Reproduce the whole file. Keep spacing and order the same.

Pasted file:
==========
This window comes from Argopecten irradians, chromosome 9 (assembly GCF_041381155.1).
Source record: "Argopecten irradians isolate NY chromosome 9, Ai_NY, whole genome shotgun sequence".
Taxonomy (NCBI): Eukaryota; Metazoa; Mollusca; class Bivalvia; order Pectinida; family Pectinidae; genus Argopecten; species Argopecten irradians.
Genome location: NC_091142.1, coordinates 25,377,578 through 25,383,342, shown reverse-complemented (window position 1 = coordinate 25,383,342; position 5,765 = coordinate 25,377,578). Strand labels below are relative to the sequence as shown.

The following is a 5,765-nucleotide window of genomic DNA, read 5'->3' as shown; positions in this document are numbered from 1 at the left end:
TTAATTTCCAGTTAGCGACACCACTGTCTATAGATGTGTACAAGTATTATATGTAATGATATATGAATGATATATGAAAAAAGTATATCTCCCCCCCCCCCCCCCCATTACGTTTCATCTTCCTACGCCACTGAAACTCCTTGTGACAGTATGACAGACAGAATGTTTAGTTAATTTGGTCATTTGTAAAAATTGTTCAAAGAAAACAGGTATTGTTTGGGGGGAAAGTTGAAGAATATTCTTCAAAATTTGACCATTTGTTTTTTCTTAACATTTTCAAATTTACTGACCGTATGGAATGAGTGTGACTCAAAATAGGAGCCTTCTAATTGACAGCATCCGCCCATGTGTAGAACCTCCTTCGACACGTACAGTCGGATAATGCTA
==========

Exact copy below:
This window comes from Argopecten irradians, chromosome 9 (assembly GCF_041381155.1).
Source record: "Argopecten irradians isolate NY chromosome 9, Ai_NY, whole genome shotgun sequence".
Taxonomy (NCBI): Eukaryota; Metazoa; Mollusca; class Bivalvia; order Pectinida; family Pectinidae; genus Argopecten; species Argopecten irradians.
Genome location: NC_091142.1, coordinates 25,377,578 through 25,383,342, shown reverse-complemented (window position 1 = coordinate 25,383,342; position 5,765 = coordinate 25,377,578). Strand labels below are relative to the sequence as shown.

The following is a 5,765-nucleotide window of genomic DNA, read 5'->3' as shown; positions in this document are numbered from 1 at the left end:
TTAATTTCCAGTTAGCGACACCACTGTCTATAGATGTGTACAAGTATTATATGTAATGATATATGAATGATATATGAAAAAAGTATATCTCCCCCCCCCCCCCCCCATTACGTTTCATCTTCCTACGCCACTGAAACTCCTTGTGACAGTATGACAGACAGAATGTTTAGTTAATTTGGTCATTTGTAAAAATTGTTCAAAGAAAACAGGTATTGTTTGGGGGGAAAGTTGAAGAATATTCTTCAAAATTTGACCATTTGTTTTTTCTTAACATTTTCAAATTTACTGACCGTATGGAATGAGTGTGACTCAAAATAGGAGCCTTCTAATTGACAGCATCCGCCCATGTGTAGAACCTCCTTCGACACGTACAGTCGGATAATGCTA